Tuesday, July 31, 2012
Several US states and cities have seen record breaking temperatures this summer. Doctors at Cincinnati Children’s Hospital Medical Center want to give tips to parents and guardians on how they can keep their kids safe during the hot weather.
Dr. Eric Kirkendall, Hospital Medicine, Cincinnati Children’s, explains that there are three major illnesses that heat can trigger. “Heat stroke, heat exhaustion and heat cramps are reactions caused by exposure to high temperatures combined with high humidity,” he explains. “The most serious of these is heat stroke.”
Heat stroke symptoms include hot flushed skin, high fevers (over 104° F), altered mental states such as confusion, and can be accompanied by seizures. Heat stroke is a life-threatening emergency and needs to be treated promptly.
Heat exhaustion is less severe, than heat stroke but is still dangerous and requires medical attention. Symptoms include pale skin; profuse sweating; nausea, dizziness, fainting, or weakness.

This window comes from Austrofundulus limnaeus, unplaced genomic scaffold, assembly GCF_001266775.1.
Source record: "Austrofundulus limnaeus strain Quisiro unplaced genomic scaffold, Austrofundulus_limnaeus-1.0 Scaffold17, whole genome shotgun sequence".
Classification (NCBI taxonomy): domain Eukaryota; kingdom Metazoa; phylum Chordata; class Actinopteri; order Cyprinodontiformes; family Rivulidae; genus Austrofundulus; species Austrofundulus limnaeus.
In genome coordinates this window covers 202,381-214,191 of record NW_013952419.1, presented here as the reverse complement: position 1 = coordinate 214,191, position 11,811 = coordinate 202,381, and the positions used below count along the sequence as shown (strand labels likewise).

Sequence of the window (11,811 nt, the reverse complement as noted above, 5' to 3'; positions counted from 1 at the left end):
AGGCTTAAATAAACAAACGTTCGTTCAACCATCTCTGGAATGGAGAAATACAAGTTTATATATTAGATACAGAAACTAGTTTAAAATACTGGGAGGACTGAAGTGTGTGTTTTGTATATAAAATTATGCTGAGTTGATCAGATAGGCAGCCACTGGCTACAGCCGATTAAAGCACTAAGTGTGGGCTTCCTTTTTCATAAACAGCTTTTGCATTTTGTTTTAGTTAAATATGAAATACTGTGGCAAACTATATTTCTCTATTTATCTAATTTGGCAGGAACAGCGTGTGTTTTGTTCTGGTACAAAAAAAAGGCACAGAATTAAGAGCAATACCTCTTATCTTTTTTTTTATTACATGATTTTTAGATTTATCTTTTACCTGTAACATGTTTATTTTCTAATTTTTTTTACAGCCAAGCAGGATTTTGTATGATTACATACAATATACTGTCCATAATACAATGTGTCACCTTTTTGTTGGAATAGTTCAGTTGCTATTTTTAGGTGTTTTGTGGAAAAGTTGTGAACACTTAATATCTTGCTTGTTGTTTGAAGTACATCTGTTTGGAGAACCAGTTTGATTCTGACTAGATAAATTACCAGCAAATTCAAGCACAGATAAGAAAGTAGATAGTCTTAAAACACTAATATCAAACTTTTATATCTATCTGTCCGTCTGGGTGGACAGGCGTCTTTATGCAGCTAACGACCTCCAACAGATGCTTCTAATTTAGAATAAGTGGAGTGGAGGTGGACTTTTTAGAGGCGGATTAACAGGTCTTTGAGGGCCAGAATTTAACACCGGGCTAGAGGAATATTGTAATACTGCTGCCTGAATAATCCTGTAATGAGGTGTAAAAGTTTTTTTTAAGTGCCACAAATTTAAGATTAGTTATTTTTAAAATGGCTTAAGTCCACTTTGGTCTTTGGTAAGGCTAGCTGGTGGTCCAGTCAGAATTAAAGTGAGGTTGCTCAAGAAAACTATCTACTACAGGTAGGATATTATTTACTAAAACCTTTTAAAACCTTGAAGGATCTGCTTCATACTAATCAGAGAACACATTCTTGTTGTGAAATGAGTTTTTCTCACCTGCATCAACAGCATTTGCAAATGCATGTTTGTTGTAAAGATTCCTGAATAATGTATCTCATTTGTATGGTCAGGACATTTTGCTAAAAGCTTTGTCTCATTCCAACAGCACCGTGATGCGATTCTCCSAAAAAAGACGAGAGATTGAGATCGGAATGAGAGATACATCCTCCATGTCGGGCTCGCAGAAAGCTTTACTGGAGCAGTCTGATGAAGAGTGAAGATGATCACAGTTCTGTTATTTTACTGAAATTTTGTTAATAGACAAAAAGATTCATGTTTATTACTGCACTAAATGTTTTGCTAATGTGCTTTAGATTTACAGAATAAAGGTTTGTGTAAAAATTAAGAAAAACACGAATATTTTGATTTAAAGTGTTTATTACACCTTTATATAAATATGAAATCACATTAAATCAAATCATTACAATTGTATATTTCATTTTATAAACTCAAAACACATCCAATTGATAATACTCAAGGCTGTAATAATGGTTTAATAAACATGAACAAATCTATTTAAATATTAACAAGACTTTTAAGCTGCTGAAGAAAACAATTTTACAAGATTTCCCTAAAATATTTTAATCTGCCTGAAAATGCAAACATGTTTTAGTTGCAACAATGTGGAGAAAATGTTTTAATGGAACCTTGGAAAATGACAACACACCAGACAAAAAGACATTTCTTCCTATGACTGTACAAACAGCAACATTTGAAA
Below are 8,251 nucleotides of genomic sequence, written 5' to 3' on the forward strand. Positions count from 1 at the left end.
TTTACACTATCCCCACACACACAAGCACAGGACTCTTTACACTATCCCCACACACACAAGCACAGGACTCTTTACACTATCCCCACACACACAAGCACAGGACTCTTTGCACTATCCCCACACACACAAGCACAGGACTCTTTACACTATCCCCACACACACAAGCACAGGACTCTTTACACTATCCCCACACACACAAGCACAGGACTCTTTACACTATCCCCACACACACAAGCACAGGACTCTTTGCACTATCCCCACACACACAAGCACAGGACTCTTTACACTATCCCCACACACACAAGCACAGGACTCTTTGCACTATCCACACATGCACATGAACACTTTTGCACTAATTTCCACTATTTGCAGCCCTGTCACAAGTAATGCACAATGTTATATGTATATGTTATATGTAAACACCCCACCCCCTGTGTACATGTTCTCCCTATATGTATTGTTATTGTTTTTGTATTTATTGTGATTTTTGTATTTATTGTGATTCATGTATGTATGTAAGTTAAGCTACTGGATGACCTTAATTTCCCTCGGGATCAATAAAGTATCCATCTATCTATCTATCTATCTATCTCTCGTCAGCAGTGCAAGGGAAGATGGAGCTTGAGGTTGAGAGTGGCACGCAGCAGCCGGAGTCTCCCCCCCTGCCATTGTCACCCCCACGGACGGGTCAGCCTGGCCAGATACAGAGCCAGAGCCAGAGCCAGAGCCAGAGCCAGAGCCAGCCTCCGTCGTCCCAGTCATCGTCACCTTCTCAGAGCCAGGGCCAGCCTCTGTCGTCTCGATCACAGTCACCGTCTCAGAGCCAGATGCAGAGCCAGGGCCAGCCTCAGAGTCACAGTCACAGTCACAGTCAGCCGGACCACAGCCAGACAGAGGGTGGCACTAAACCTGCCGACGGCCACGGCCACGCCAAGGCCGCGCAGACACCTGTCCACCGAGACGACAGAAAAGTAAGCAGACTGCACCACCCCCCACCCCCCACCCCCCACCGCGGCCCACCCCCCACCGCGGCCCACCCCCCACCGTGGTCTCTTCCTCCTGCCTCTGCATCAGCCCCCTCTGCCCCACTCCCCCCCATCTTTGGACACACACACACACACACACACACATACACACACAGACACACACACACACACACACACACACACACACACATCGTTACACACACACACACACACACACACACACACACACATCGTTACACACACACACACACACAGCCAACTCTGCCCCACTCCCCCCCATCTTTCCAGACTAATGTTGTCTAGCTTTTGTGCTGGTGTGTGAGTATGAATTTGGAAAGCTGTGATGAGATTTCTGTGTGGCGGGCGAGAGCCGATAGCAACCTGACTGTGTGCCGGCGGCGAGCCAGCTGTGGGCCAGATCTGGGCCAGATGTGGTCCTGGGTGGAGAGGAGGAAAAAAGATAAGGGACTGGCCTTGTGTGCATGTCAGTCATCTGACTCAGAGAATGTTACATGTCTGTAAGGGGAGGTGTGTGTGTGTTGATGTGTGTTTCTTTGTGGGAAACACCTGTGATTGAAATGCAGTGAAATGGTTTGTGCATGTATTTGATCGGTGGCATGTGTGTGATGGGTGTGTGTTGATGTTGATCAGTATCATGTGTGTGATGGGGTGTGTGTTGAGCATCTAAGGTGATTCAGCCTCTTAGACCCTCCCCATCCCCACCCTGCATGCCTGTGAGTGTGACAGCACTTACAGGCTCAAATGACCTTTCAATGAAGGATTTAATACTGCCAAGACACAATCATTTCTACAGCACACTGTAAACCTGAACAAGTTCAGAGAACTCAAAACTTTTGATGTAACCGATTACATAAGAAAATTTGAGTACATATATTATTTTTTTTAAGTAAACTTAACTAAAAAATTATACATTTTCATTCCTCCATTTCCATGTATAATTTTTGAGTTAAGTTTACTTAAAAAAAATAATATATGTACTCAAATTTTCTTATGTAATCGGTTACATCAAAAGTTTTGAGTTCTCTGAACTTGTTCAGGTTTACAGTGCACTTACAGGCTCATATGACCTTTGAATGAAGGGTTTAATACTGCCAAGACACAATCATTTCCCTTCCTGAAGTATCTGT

Heat cramps are most common in the abdomen and legs, especially the calf or thigh muscles. Tightness or hand spasms can also occur, but none of these symptoms are accompanied by a fever.
Dr. Kirkendall advises that parents and caregivers should limit outdoor play time when it is extremely hot outside to early morning or late afternoon. “Keep them well hydrated with water, and take frequent breaks to allow them to come inside and cool off,” he says.
The American Academy of Pediatrics and Dr. Kirkendall give the following tips on how to keep children safe during extreme hot weather:
Cincinnati Children’s Hospital Medical Center ranks third in the nation in U.S.News and World Report’s 2012 Best Children’s Hospitals ranking. It is ranked #1 for neonatology and in the top 10 for all pediatric specialties. Cincinnati Children’s is one of the top two recipients of pediatric research grants from the National Institutes of Health. It is internationally recognized for improving child health and transforming delivery of care through fully integrated, globally recognized research, education and innovation. Additional information can be found at www.cincinnatichildrens.org